The construction of Cadman Towers was approved by the City of New York in August, 1968 and construction began in 1969.   Cadman was designed to be a middle-income cooperative built Lama Housing program.   In 1968, the cost of the under the auspices of the New York State Mitchell­ project was estimated at $17 million.  Unfortunately, costs have a habit of taking on a life of their own and, in 1971, with virtually all the apartments sold; cooperators were presented with a proposal for a dramatically increased mortgage -- a jump of nearly five million -- with a corresponding increase in individual maintenance costs. Meeting in local churches, community rooms and clubs, cooperators forged an association to fight the increase.  While apartment sales were halted and cancellations began pouring in, determined cooperators refused to give up.  Thanks to our well organized political action and intense media coverage, the City and its Housing and Development Administration (now the Housing Preservation and Development- H.P.D.) began to see the justice of cooperator complaints. The projected rate increases were forced down to reasonable levels.

After months of controversy, construction finally resumed and a new opening date was established. However, as the first tenants occupied their apartments, more than a third of the building and all of the commercial space was vacant.   In add1t1on, construction problems and omissions quickly became apparent, and a thicket of lawsuits – among the corporation, the cooperators, the developer, the City and sundry others -- threatened the orderly development of Cadman. Under the circumstances, apartment sales took almost two years to complete (a far cry from our present situation of waiting lists).  Still, a spirit of determination and optimism refused to die. Cooperators pitched in to act as salespersons, using their apartments as models.  The great feeling of community, which had come into existence during the pre-occupancy struggles, carried over into warm neighborliness.  Co-op meetings were often social affairs.  There were game nights, international dinners and a lot of easy visiting. However, Cadman was in a grave economic condition following its opening.   Initial under­ occupancy resulted in-greatly reduced income and, despite all efforts, the cooperative was falling heavily into arrears on its mortgage payments.  To deal with this, the City proposed an 85% maintenance increase.  Once again, cooperators organized to protect themselves.  We attended hearings on the proposed increase en mass and the hearings became media events. Thanks to effective leadership and an enormous amount of grit and determination, the proposed increase was whittled down to 15% (only 1/2 of which was put into effect).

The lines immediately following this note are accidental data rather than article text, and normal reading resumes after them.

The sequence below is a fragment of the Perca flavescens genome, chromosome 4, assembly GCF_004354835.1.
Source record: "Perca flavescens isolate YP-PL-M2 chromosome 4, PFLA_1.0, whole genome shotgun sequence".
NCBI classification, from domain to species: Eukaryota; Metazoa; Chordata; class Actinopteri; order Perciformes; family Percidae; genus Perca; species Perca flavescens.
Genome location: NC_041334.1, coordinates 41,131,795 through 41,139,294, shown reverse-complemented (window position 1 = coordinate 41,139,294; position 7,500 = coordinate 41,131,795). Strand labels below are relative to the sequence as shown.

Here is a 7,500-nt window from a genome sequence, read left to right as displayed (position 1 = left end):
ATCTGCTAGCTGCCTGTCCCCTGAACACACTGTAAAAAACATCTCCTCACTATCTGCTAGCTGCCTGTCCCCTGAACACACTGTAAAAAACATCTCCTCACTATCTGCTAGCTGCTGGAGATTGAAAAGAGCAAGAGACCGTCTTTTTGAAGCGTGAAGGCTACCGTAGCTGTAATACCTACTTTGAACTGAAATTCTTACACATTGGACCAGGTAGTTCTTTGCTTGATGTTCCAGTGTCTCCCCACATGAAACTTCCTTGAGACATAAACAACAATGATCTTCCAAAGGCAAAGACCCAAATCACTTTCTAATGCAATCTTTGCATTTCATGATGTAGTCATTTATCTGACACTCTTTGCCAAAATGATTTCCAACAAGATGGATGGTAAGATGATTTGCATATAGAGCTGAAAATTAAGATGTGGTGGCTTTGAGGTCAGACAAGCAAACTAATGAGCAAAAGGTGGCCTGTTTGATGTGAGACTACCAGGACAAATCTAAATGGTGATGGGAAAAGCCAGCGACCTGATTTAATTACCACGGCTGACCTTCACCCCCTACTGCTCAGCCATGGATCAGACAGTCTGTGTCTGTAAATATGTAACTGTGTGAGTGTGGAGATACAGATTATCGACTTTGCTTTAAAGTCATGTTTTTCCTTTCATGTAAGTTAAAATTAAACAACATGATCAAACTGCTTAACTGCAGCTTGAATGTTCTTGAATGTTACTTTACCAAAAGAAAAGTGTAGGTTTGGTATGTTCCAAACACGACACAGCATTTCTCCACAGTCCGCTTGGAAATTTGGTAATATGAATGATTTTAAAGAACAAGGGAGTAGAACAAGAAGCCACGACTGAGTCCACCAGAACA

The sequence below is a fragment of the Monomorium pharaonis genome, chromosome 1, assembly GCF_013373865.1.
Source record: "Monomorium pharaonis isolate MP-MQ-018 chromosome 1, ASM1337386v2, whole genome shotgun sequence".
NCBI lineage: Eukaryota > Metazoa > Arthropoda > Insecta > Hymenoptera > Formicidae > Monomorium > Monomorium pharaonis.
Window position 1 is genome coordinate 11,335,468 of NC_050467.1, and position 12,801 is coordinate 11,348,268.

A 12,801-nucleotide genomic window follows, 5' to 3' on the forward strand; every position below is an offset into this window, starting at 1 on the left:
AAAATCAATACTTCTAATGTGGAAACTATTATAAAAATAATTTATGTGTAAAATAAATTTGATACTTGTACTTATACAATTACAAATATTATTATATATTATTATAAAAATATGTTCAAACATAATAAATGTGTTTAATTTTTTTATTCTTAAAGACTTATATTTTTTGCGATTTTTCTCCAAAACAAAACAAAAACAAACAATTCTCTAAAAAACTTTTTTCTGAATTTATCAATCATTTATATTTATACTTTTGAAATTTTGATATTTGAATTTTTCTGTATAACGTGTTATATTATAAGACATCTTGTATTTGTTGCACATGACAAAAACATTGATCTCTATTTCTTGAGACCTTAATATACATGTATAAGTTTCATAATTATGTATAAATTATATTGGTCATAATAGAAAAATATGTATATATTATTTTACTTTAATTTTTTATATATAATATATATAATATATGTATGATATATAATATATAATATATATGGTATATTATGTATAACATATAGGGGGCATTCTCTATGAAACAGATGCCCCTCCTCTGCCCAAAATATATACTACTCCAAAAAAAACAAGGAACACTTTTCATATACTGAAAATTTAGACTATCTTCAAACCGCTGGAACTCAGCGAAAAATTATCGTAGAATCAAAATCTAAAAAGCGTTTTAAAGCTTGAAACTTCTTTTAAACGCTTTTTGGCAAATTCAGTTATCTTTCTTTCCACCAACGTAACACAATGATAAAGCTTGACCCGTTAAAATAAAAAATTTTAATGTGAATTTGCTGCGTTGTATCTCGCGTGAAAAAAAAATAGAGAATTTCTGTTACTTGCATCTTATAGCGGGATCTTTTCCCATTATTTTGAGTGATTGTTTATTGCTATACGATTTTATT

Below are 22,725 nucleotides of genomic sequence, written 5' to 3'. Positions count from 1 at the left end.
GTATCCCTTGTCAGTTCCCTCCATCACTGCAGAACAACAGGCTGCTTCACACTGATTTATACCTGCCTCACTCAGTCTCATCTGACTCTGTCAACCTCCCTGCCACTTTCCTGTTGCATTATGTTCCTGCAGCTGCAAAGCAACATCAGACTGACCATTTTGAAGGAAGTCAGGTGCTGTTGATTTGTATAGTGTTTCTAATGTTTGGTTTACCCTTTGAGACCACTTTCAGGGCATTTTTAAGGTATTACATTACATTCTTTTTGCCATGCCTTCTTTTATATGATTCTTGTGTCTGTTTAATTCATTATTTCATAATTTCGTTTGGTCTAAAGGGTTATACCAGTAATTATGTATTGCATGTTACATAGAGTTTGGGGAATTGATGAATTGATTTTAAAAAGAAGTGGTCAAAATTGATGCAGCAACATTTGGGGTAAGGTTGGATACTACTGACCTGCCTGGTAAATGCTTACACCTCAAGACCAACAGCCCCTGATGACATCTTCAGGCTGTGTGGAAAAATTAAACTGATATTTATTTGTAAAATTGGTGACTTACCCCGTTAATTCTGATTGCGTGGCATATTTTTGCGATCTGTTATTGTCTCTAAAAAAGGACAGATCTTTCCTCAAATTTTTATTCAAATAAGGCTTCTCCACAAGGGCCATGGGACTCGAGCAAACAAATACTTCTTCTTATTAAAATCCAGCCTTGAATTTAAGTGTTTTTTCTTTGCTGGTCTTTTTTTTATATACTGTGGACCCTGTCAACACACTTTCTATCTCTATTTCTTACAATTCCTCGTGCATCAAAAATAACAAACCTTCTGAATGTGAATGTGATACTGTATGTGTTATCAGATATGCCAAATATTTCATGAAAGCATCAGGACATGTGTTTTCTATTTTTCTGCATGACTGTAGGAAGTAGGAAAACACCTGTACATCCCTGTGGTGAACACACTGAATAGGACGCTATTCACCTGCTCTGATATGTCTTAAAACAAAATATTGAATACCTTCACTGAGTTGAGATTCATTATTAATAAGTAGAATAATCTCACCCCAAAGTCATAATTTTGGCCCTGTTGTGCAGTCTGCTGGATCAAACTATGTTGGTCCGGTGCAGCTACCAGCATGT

In the meantime, lawsuits were continuing to multiply.  In one, the attorney for the developer started multi-million dollar suits against cooperators who had been leaders in the drive to stop the pre-opening increased costs. While the Steering Committee did its best to make physical improvements, there was no money to deal with major construction defects.  The familiar answer to cooperator complaints was, "Wait till the lawsuits are settled." Then, in 1978, with the City of New York on the brink of bankruptcy, Cadman had a change in fortunes.  The Federal Government offered New York a one-time cash infusion.  The Government would buy City Mitchell-Lama mortgages for about 50% of their value if the City would agree to wait for the rest of the money owed to them.  In our case, the government bought just under $10 million of our arrears-swollen $24 million dollar mortgage.  The City committed itself to carrying a $24 million dollar second mortgage at 3% interest and not payable for forty years (unless the co-op showed "surplus cash" after the first two years). For Cadman, this- arrangement was our salvation. Our mortgage payments would now be fixed at constant and manageable levels.  In addition, a large cash reserve fund was created which was earmarked for much needed repairs to the physical plant.  A final bonus was the settlement of all lawsuits -- a condition of the financing package.  At last, cooperators were issued stock certificates and held elections for a Board of Directors.  The refinancing agreement -­ really hundreds of legal documents   -- was signed on September 11, 1978.  Soon after, we had a party to celebrate the five years of existence we had come through.

In June of 1983, Cadman celebrated its tenth anniversary and noted the occasion with another party -- on our own third floor terrace.  We celebrated years of solid growth as a community.  The story of Cadman Towers is a remarkable one.  We are undoubtedly the best know Mitchell­ Lama development other than Co-op City in the Bronx. Resolving not to be pawns, we organized and, by drawing on our own diverse talents, won significant victories.  We kept maintenance increases low during times of spiraling inflation.  We obtained a voice in our own affairs and turned a financially disastrous picture into fiscal stability.  We have constantly improved our buildings and the quality of our lives, remaining a community of neighbors rather than a faceless concrete fortress.

All of this took tremendous work and effort, not only by our leaders, but by all who served, turned out for meetings, wrote letters, made phone calls, demonstrated and refused to be pushed around. Despite the conflicts and the delays in getting things done, the end result has been more than worth the struggle.

During all the battles of our early years, our constant claim was that "Cadman Towers is unique."

Our record of success proves it. 
Martin Adelman